Understanding LoRA-derived Techniques for Optimal LLM Fine-tuning

LoRA-variants explained in a beginner-friendly way.

Understanding LoRA-derived Techniques for Optimal LLM Fine-tuning
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Recap

In a recent article, we learned about LoRA, which stands for Low-Rank Adaptation.

It is a technique used to fine-tune large language models (LLMs) on new data. We also implemented it using PyTorch and the Huggingface PEFT library:

Implementing LoRA From Scratch for Fine-tuning LLMs
Understanding the challenges of traditional fine-tuning and addressing them with LoRA.

As also discussed in the article on vector databases, fine-tuning means adjusting the weights of a pre-trained model on a new dataset for better performance. This is depicted in the animation below:

The motivation for traditional fine-tuning is pretty simple.

When the model was developed, it was trained on a specific dataset that might not perfectly match the characteristics of the data a practitioner may want to use it on.

The original dataset might have had slightly different distributions, patterns, or levels of noise compared to the new dataset.

Fine-tuning allows the model to adapt to these differences, learning from the new data and adjusting its parameters to improve its performance on the specific task at hand.

However, a problem arises when we use the traditional fine-tuning technique on much larger models β€” LLMs, for instance.

This is because these models are huge β€” billions or even trillions of parameters, and hundreds of GBs in size.

Traditional fine-tuning is just not practically feasible here. In fact, not everyone can afford to do fine-tuning at such a scale due to a lack of massive infrastructure and the costs associated with such an endeavor.

We covered this in much more detail in the LoRA/QLoRA article, so I would recommend reading that:

Implementing LoRA From Scratch for Fine-tuning LLMs
Understanding the challenges of traditional fine-tuning and addressing them with LoRA.

Introduction

LoRA has been among the most significant contributions to AI in recent years. As we discussed earlier, it completely redefined our approach to large model fine-tuning by modifying only a small subset of model parameters.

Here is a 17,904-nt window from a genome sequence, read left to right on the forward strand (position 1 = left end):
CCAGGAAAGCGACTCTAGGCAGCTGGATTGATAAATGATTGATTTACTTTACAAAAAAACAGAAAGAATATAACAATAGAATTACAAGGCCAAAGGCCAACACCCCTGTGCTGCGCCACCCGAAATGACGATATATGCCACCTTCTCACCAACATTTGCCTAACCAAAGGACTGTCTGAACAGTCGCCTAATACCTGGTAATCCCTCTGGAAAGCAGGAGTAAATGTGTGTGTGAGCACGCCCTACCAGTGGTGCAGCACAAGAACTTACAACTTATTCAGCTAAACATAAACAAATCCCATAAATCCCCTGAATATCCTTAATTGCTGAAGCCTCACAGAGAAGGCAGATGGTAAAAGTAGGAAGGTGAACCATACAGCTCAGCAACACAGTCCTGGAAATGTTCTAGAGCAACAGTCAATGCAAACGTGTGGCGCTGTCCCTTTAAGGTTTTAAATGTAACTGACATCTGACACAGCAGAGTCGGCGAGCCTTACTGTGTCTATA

We also mentioned it in the 12 years of AI review we did recently (see year 2021).

Now, of course, it's been some time since LoRA was first introduced. Since then, many variants of LoRA have been proposed, each tailored to address specific challenges and improve upon the foundational technique.

The timeline of some of the most popular techniques introduced after LoRA is depicted below:

Going ahead, in this article, we will explore the LoRA family in-depth, discussing each variant's design philosophy, technical innovations, and the specific use cases they aim to address.

Let’s begin!


#1) LoRA

The core idea in LoRA, as also discussed in the earlier article, revolves around training very few parameters in comparison to the base model, say, full GPT-3, while preserving the performance that we would otherwise get with full-model fine-tuning (which we discussed above).

More specifically, two low-rank matrices $A$ and $B$ are added alongside specific layers, and these low-rank matrices contain the trainable parameters:

Mathematically, the adaptation is executed by modifying the weight matrix $\Delta W$ in a transformer layer using the formula:

Here, $W$ represents the adapted weight matrix, and $AB$ is the low-rank modification applied to $W$.

As depicted in the LoRA diagram above, the dimensions of matrices $A$ and $B$ are much smaller in size compared to $W$, leading to a significant reduction in the number of trainable parameters.

This low-rank update, despite its simplicity, proves to be remarkably effective in retaining the nuanced capabilities of the LLM while introducing the desired adaptations specific to a new task or dataset.

This way, if there are plenty of users who wish to fine-tune an LLM model (say, from OpenAI), OpenAI must only store the above two matrices $A$ and $B$ (for all layers where this was introduced), which is pretty small in size.

However, the original weight matrix $W$ being common across all fine-tuned versions can have a central version, i.e., one that can be shared across all users.

As per the original paper on LoRA, they reduced the checkpoint size by roughly 10,000 times β€” from 350GB to just 35MB.

Moreover, they also observed a 25% speedup during training on the GPT-3 175B model compared to full fine-tuning, which is pretty obvious because we do not compute the gradient for the vast majority of the parameters.

Another key benefit is that it also introduces no inference latency. This is because of its simple linear design, which allows us to merge the trainable matrices ($A$ and $B$) with the frozen weights ($W$) when deployed, so one can proceed with an inference literally the same way as they would otherwise do.

A pretty cool thing about LoRA is that the hyperparameter $r$ can be orders of magnitude smaller than the dimensions of the corresponding weight matrix.

For instance, in the results table, compare the results of $r=1$ with that of other ranks:

In most cases, we notice that $r=1$ almost performs as well as any other higher rank, which is great!

In other words, this means that the $A$ and $B$ can be a simple row and column matrix.

Next, let’s understand the variants of LoRA and how they differ from LoRA.


#2) LoRA-FA

Introduction

Building on the foundational Low-Rank Adaptation (LoRA) technique, the LoRA-FA method introduces a slight change that reduces the memory overhead associated with fine-tuning large language models (LLMs).



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